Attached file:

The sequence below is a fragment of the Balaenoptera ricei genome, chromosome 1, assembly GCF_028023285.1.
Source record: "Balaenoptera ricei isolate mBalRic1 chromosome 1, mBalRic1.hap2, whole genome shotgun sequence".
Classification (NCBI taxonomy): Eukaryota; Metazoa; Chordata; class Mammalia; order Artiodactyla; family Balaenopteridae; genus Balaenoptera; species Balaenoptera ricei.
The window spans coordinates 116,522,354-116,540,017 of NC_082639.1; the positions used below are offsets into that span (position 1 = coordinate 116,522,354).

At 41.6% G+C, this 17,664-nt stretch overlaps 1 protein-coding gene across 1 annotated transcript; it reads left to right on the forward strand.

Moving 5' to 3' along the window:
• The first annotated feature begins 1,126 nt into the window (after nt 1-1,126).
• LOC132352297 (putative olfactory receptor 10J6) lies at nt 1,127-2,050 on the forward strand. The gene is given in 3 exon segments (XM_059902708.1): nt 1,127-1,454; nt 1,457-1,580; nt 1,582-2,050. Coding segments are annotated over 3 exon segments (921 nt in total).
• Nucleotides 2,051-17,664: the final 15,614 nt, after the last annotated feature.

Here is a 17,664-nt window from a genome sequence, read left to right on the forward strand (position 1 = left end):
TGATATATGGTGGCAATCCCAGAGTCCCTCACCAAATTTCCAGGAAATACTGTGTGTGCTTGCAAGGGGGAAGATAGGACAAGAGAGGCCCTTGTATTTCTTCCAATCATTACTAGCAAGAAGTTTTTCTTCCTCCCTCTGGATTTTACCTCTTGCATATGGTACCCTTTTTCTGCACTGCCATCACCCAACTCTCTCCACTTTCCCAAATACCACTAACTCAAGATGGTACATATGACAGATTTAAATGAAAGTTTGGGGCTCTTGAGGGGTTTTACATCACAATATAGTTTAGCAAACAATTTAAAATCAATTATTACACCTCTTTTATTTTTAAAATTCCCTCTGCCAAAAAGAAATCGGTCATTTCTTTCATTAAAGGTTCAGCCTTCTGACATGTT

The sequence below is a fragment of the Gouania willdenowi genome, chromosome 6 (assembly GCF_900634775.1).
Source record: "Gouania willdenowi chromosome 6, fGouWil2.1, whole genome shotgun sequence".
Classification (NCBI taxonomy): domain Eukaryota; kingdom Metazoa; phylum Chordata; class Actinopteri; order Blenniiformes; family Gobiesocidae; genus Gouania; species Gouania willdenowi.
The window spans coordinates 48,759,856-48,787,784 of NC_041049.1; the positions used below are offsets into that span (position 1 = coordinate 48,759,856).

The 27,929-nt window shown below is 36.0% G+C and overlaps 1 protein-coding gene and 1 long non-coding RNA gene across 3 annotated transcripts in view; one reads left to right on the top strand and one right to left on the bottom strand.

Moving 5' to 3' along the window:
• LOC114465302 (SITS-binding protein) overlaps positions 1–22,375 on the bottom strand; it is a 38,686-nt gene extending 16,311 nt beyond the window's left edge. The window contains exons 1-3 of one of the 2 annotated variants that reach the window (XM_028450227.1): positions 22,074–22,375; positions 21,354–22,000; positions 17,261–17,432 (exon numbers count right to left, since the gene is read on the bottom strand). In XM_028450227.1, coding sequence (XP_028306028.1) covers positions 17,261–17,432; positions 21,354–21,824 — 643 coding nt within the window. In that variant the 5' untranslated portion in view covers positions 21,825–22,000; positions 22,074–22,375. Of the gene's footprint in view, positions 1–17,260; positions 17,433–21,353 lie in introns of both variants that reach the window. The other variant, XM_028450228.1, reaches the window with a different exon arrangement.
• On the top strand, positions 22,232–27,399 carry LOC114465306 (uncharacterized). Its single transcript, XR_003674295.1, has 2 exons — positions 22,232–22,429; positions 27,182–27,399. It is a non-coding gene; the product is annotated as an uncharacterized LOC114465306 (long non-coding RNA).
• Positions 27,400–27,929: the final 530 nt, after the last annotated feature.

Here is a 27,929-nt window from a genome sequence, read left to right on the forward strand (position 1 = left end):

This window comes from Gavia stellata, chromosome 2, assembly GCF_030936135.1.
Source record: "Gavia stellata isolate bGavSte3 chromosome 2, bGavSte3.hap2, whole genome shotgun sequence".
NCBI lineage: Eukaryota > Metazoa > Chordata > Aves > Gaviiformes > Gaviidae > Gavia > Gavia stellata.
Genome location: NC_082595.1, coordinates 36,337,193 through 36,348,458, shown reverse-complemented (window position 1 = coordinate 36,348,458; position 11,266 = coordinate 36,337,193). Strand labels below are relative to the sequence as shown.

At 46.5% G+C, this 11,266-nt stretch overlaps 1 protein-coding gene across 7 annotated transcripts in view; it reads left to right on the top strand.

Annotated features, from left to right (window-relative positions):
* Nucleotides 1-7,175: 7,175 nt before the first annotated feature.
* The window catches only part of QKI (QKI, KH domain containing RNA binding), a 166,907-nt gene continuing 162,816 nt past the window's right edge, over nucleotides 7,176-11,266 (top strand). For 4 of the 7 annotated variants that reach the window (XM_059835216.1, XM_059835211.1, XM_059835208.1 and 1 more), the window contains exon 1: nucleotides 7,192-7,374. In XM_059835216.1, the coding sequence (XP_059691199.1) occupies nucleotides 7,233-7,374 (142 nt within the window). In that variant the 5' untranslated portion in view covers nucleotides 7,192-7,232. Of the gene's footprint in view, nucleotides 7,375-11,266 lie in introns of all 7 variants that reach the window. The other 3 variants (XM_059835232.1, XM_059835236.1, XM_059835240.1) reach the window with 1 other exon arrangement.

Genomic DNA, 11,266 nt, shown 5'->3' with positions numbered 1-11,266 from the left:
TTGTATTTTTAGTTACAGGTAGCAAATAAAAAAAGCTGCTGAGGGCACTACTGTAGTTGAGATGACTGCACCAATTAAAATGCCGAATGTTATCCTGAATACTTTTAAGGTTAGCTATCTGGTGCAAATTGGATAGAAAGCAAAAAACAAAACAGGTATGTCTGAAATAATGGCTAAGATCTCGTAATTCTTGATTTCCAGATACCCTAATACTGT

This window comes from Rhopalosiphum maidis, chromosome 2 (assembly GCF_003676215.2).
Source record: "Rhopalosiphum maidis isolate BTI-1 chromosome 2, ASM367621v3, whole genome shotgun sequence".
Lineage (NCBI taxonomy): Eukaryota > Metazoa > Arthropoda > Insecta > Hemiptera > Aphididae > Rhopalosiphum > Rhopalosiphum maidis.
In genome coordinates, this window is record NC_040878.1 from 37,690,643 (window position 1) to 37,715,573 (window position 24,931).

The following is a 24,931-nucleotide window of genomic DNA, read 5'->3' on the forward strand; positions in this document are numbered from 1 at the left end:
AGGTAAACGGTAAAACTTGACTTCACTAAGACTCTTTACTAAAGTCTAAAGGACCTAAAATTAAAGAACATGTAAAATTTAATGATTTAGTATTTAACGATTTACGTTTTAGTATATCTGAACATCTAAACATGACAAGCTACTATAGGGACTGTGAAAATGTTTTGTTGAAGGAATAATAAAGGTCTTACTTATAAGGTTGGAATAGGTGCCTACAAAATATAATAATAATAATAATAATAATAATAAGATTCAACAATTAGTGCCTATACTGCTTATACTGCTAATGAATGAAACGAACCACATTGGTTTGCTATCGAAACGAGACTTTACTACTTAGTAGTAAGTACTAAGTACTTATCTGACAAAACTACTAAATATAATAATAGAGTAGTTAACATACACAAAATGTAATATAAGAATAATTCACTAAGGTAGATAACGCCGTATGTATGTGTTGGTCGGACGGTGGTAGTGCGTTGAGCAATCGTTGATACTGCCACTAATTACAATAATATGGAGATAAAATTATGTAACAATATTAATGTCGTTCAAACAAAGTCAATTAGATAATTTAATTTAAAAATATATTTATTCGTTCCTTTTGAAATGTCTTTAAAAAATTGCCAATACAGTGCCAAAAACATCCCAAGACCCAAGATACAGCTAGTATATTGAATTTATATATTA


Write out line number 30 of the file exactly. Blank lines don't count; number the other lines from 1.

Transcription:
Genomic DNA, 11,266 nt, shown 5'->3' with positions numbered 1-11,266 from the left: